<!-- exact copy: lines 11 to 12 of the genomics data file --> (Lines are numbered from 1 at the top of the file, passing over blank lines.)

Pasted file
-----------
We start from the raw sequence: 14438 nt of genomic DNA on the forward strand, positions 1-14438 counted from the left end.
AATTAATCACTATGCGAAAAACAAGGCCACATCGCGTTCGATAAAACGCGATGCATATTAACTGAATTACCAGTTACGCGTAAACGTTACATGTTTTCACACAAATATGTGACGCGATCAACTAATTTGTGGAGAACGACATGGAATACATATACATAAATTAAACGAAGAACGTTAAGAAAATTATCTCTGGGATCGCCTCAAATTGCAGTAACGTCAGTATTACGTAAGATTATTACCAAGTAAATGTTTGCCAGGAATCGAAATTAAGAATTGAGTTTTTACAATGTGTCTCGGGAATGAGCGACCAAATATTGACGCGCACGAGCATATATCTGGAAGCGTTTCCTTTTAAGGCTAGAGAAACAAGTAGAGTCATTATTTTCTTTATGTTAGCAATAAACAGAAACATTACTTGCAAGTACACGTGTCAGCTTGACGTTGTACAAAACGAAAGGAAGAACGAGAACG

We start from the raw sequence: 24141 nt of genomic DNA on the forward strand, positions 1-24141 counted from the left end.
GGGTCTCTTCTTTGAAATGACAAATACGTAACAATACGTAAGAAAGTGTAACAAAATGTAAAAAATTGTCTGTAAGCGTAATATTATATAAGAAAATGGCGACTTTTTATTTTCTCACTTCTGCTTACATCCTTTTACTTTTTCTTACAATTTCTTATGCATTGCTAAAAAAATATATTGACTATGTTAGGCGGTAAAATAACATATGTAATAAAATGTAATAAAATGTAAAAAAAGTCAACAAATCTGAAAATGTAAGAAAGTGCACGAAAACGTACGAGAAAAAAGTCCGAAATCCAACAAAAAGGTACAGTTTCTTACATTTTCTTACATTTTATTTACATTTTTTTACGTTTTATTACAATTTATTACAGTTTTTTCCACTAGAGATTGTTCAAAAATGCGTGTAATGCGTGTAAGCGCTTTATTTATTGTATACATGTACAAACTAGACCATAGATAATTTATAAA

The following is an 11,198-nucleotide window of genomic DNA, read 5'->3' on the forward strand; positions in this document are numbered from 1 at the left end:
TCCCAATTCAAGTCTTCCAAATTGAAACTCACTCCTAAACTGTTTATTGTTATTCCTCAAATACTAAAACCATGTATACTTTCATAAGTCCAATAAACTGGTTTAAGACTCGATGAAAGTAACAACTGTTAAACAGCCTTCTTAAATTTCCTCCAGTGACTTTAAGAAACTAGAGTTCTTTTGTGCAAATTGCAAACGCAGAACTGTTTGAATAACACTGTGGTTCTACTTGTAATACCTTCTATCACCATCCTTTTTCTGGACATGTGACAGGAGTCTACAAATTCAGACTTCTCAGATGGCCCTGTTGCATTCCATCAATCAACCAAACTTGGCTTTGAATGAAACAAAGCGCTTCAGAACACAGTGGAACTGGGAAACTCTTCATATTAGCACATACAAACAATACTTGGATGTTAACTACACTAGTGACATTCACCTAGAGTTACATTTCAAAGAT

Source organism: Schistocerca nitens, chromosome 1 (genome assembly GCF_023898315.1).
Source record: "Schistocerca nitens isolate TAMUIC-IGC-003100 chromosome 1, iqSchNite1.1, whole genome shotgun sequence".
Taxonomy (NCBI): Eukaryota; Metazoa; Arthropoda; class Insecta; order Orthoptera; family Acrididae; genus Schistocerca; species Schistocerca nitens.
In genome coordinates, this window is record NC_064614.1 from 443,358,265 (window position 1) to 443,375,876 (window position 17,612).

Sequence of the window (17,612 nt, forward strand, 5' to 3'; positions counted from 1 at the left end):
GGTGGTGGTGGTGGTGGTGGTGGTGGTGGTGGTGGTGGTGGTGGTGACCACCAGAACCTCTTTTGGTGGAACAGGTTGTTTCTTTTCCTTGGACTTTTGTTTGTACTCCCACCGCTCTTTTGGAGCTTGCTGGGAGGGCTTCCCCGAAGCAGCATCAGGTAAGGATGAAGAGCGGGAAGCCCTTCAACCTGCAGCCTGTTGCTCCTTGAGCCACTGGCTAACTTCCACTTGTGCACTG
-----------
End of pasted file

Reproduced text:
Sequence of the window (17,612 nt, forward strand, 5' to 3'; positions counted from 1 at the left end):
GGTGGTGGTGGTGGTGGTGGTGGTGGTGGTGGTGGTGGTGGTGGTGACCACCAGAACCTCTTTTGGTGGAACAGGTTGTTTCTTTTCCTTGGACTTTTGTTTGTACTCCCACCGCTCTTTTGGAGCTTGCTGGGAGGGCTTCCCCGAAGCAGCATCAGGTAAGGATGAAGAGCGGGAAGCCCTTCAACCTGCAGCCTGTTGCTCCTTGAGCCACTGGCTAACTTCCACTTGTGCACTG